Authenticity in Marketing: It’s Important in Output and in Relationships

by Jaclyn Y. Garver
NCMPR Administrative Services Coordinator
Fort Wayne, IN



It was something of a buzzword at NCMPR’s national conference last month. Session presenters brought it up. Attendees discussed it in chats during presentations. It even popped up in a keynote address or two.


Late last year, coined a word about authenticity in the workplace, AuthenTech, which refers to the businesses currently emerging, and about to emerge, that prioritize community, connection and, yes, authenticity. By valuing community more than audience, it’s less about collecting likes and followers based on a pristine, perfectly filtered Insta-ready image and more about showing the flaws, the cracks, the things that make us fallible.


For a perfect example of this, look no further than the Best in Show winner at NCMPR’s Paragon Awards this year, courtesy of Delaware Technical Community College in Dover. As Allison Hayes, public relations director at Delaware Technical Community College shared in Coffee Talk, the college hired an actor to star in its one-man (mainly) commercial (the video starts around the 20:15 mark). What best-in-show judges liked so much about the spot, however, was the information conveyed and the simple fact that the video was fun. It’s easy to see how the lines, delivery and actions were geared toward an audience of young adults. Gen Z doesn’t want to be informed only—it wants to be entertained, too.


The same could be said for our peers: After viewing the winning video, Hayes shared a bloopers reel (around 34:02). Sure, it’s was objectively funny, but we all know what it’s like to work on a project and need to get it just right. It takes a few takes. Sometimes more than a few. By sharing the reel, Delaware Tech made Coffee Talk’s audience laugh, yes, but it also made the college relatable and real.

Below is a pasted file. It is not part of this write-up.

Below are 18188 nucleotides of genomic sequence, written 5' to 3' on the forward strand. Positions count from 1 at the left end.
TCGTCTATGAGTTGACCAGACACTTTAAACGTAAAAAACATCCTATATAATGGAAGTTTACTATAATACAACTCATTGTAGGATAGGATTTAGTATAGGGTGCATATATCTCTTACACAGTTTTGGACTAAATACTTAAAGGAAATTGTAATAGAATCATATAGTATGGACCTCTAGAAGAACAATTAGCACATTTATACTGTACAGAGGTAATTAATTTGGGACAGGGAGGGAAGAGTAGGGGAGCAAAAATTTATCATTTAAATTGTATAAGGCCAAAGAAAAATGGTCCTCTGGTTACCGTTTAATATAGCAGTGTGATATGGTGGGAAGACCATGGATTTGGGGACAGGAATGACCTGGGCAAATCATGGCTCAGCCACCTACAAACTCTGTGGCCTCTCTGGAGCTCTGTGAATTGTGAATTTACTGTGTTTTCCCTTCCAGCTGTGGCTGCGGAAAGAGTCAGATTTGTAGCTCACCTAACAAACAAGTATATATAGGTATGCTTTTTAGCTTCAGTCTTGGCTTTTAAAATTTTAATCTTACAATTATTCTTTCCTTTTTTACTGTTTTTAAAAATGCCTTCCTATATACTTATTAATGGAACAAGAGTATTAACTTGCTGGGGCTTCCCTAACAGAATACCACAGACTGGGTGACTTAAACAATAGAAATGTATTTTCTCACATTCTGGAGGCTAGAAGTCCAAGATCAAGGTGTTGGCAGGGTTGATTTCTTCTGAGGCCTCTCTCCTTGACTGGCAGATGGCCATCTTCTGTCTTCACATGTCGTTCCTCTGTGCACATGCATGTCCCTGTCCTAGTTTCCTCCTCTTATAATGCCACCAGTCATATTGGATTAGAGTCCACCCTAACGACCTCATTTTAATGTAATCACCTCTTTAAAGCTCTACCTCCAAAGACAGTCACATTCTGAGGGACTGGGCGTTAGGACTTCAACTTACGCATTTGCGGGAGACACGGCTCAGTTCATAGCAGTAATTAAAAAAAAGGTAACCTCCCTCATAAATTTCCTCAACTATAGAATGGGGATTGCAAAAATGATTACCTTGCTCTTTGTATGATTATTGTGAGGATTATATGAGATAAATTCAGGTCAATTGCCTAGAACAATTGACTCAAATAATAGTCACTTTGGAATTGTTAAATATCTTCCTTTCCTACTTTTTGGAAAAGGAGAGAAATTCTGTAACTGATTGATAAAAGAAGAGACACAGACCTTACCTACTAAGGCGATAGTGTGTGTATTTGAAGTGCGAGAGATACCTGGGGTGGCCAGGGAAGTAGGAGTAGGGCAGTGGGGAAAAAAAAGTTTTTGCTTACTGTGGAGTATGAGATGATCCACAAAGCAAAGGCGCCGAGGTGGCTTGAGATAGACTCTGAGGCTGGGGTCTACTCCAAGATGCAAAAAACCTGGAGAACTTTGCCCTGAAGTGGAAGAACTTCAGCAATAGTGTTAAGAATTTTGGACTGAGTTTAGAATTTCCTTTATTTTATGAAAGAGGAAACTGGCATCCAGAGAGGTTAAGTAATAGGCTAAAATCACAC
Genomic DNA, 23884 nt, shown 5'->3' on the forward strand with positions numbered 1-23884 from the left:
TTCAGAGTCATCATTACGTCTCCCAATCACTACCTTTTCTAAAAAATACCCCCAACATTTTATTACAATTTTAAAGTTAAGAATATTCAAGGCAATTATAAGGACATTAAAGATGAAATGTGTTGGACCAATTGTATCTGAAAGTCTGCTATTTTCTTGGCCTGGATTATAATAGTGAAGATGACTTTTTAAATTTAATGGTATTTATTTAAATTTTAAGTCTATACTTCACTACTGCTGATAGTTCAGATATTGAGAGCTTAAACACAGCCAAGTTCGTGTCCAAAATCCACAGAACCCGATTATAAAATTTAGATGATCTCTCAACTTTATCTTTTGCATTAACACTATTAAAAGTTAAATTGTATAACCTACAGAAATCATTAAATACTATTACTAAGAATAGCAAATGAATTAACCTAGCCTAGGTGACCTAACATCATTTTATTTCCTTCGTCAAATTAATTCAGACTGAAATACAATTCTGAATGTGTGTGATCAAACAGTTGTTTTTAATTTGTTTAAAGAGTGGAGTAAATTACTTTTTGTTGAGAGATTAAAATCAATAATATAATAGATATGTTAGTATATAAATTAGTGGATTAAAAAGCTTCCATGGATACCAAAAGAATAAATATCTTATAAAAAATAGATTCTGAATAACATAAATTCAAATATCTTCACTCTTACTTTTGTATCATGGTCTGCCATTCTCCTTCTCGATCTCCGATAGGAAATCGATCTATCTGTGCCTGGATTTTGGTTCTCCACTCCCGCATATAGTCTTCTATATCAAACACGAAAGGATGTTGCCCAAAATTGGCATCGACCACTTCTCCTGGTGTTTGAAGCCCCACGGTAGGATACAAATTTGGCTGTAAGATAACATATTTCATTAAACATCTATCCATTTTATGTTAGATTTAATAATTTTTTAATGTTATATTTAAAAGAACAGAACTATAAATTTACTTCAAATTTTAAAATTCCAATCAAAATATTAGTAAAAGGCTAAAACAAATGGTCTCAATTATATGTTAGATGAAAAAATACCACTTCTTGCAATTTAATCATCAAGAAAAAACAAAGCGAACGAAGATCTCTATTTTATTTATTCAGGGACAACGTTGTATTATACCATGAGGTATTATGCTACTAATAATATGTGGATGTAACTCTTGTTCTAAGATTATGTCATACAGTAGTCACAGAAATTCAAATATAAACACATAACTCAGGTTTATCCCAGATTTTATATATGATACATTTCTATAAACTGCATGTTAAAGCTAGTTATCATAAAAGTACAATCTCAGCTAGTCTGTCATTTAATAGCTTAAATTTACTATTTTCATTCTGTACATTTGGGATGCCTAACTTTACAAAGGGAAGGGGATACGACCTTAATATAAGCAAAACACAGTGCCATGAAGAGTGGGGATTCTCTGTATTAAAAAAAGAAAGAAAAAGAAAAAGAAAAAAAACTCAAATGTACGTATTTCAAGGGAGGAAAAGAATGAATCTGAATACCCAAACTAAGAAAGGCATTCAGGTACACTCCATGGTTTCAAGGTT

Christine Payton

I recently asked some NCMPR members if authenticity is a topic on their teams. If so, how does it show up in communications? How does it affect the way members interact with one another or students? Christine Payton, the communications and marketing director at South Louisiana Community College and NCMPR  director-at-large, pointed out that authenticity is so important in social media communication that a brand won’t even find success without it.


“Because it’s all about dialogue in social media, consumers will see through anything that isn’t authentic, and then your brand reputation is in peril,” she says.


She also shared that authenticity is part of the core values of her college’s institutional advancement division, under respect. By being authentic and “displaying intentionality and authenticity in interactions with others,” she says, her office is being respectful.


Linnie S. Carter

Linnie Carter, the vice president of college advancement at HACC, Central Pennsylvania’s Community College, said that for her, authenticity is a personal value. It’s difficult to trust those who are fake, and she tries to lead by example.


“One of my colleagues at HACC says, ‘We may think it. However, Linnie is courageous enough to say it.’ That is part of being authentic,” says Carter, who’s also the HACC Foundation’s executive director.


This comes across in a number of relationships. For one, with her team. They share a tight bond, she says, and she’s good at reading people—which means she tries to anticipate their questions, concerns and thoughts. By being authentic in this way, she builds trust, which requires a certain vulnerability.


Carter also champions authenticity when dealing with donors, which helps her better connect with them. She tells of a recent meeting with a donor who had read Carter’s bio and asked what it meant to be a “bonus mom.”


“I was able to share with him how much I love my bonus children (others call them stepchildren). Before our meeting ended, he doubled his philanthropic contribution to HACC,” she says. “My authenticity was not the primary reason he doubled his gift, but it helped.”


NCMPR would love to hear about changes you’ve made or actions you’ve taken to become more authentic in your positions. Share in the comments how you demonstrate authenticity at work and why it’s important at your college.


Jaclyn Y. Garver is the administrative services coordinator at NCMPR and the former communications coordinator at Ivy Tech Community College in Fort Wayne, Indiana.

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